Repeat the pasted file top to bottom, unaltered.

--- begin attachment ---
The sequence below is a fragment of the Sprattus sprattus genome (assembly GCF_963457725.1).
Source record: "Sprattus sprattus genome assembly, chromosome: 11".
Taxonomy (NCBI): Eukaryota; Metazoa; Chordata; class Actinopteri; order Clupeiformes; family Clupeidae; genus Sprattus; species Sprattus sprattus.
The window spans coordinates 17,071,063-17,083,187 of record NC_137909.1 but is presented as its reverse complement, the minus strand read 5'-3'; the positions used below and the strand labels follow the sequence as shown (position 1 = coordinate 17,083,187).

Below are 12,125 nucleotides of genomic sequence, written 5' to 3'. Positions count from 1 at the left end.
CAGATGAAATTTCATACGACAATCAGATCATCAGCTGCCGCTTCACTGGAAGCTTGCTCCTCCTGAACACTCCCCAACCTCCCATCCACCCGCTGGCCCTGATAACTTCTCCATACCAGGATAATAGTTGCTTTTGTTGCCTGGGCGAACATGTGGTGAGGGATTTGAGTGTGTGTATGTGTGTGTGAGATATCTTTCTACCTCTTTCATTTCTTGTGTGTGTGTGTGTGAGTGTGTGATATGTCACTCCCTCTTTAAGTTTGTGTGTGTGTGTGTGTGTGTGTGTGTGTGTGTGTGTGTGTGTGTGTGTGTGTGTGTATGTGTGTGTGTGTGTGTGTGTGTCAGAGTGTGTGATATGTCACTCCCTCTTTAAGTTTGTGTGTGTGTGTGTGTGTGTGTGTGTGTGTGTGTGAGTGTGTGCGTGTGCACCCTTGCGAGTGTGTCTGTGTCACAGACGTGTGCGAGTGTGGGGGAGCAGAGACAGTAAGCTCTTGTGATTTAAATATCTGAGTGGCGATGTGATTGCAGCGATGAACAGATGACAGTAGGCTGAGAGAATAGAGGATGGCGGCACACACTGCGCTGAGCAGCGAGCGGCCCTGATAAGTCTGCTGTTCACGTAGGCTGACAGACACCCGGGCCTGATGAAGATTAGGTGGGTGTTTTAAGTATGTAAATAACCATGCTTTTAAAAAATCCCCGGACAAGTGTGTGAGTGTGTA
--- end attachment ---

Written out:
The sequence below is a fragment of the Sprattus sprattus genome (assembly GCF_963457725.1).
Source record: "Sprattus sprattus genome assembly, chromosome: 11".
Taxonomy (NCBI): Eukaryota; Metazoa; Chordata; class Actinopteri; order Clupeiformes; family Clupeidae; genus Sprattus; species Sprattus sprattus.
The window spans coordinates 17,071,063-17,083,187 of record NC_137909.1 but is presented as its reverse complement, the minus strand read 5'-3'; the positions used below and the strand labels follow the sequence as shown (position 1 = coordinate 17,083,187).

Below are 12,125 nucleotides of genomic sequence, written 5' to 3'. Positions count from 1 at the left end.
CAGATGAAATTTCATACGACAATCAGATCATCAGCTGCCGCTTCACTGGAAGCTTGCTCCTCCTGAACACTCCCCAACCTCCCATCCACCCGCTGGCCCTGATAACTTCTCCATACCAGGATAATAGTTGCTTTTGTTGCCTGGGCGAACATGTGGTGAGGGATTTGAGTGTGTGTATGTGTGTGTGAGATATCTTTCTACCTCTTTCATTTCTTGTGTGTGTGTGTGTGAGTGTGTGATATGTCACTCCCTCTTTAAGTTTGTGTGTGTGTGTGTGTGTGTGTGTGTGTGTGTGTGTGTGTGTGTGTGTGTGTGTGTATGTGTGTGTGTGTGTGTGTGTGTCAGAGTGTGTGATATGTCACTCCCTCTTTAAGTTTGTGTGTGTGTGTGTGTGTGTGTGTGTGTGTGTGTGAGTGTGTGCGTGTGCACCCTTGCGAGTGTGTCTGTGTCACAGACGTGTGCGAGTGTGGGGGAGCAGAGACAGTAAGCTCTTGTGATTTAAATATCTGAGTGGCGATGTGATTGCAGCGATGAACAGATGACAGTAGGCTGAGAGAATAGAGGATGGCGGCACACACTGCGCTGAGCAGCGAGCGGCCCTGATAAGTCTGCTGTTCACGTAGGCTGACAGACACCCGGGCCTGATGAAGATTAGGTGGGTGTTTTAAGTATGTAAATAACCATGCTTTTAAAAAATCCCCGGACAAGTGTGTGAGTGTGTA